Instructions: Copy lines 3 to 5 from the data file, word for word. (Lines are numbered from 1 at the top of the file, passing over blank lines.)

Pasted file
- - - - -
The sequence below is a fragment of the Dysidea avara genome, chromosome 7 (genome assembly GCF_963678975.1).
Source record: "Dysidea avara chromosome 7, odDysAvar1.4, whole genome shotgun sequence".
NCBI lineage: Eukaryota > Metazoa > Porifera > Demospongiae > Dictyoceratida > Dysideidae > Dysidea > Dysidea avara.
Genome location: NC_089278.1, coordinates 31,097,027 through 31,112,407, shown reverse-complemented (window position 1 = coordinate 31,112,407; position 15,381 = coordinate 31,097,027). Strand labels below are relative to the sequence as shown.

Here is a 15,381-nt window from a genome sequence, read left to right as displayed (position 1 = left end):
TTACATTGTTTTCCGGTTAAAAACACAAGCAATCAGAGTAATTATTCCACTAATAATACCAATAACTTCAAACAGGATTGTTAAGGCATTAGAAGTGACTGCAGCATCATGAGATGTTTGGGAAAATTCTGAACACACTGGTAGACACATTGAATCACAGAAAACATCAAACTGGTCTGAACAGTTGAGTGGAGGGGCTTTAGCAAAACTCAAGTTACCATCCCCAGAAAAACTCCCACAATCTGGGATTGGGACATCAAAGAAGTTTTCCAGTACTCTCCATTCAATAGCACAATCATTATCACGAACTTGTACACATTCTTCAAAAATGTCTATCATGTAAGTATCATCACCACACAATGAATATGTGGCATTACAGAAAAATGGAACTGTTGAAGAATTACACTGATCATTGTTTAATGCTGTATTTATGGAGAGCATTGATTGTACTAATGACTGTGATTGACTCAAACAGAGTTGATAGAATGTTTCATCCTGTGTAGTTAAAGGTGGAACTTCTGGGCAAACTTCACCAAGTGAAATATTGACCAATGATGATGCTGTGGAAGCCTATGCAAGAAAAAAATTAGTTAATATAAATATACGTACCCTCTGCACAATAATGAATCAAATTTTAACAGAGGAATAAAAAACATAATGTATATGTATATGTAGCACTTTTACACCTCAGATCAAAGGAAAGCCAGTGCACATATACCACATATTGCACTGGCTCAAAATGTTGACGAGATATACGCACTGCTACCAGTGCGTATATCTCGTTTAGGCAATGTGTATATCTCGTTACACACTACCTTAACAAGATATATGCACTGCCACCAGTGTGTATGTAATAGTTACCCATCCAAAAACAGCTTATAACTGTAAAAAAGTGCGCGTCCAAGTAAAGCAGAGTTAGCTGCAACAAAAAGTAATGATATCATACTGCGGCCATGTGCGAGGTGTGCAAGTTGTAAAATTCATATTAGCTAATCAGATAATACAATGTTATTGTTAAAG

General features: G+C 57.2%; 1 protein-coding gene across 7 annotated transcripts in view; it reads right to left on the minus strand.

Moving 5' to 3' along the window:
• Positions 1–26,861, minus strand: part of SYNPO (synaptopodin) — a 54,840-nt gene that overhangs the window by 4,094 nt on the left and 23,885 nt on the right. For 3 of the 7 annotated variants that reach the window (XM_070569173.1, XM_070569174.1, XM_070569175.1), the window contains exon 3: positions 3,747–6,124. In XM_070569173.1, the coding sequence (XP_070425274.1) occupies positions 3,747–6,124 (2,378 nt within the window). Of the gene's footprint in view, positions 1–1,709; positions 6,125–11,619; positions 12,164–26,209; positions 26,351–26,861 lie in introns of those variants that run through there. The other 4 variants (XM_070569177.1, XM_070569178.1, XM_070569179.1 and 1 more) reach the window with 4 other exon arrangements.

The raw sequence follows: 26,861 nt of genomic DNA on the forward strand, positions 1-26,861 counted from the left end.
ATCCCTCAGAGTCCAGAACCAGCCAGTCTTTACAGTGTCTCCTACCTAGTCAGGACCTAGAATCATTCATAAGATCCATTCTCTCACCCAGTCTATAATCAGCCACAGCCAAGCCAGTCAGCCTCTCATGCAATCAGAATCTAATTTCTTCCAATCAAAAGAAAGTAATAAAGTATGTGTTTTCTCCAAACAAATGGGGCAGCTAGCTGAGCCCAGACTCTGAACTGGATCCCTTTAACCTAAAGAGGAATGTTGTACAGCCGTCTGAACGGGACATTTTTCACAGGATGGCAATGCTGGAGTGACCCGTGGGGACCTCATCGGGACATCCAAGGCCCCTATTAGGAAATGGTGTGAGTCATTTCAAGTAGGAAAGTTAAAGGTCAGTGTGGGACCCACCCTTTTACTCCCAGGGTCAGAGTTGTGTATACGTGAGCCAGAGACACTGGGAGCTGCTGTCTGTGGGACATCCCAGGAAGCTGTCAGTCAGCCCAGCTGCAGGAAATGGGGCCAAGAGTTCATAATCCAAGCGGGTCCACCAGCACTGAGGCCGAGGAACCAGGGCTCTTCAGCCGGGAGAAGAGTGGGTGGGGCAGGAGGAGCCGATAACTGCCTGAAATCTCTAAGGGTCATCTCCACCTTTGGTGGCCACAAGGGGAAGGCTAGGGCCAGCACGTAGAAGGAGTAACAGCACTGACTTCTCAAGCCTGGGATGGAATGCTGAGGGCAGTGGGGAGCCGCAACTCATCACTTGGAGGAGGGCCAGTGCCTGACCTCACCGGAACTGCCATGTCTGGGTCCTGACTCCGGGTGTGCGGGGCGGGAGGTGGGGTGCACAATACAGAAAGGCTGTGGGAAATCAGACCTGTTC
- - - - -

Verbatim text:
NCBI lineage: Eukaryota > Metazoa > Porifera > Demospongiae > Dictyoceratida > Dysideidae > Dysidea > Dysidea avara.
Genome location: NC_089278.1, coordinates 31,097,027 through 31,112,407, shown reverse-complemented (window position 1 = coordinate 31,112,407; position 15,381 = coordinate 31,097,027). Strand labels below are relative to the sequence as shown.

Here is a 15,381-nt window from a genome sequence, read left to right as displayed (position 1 = left end):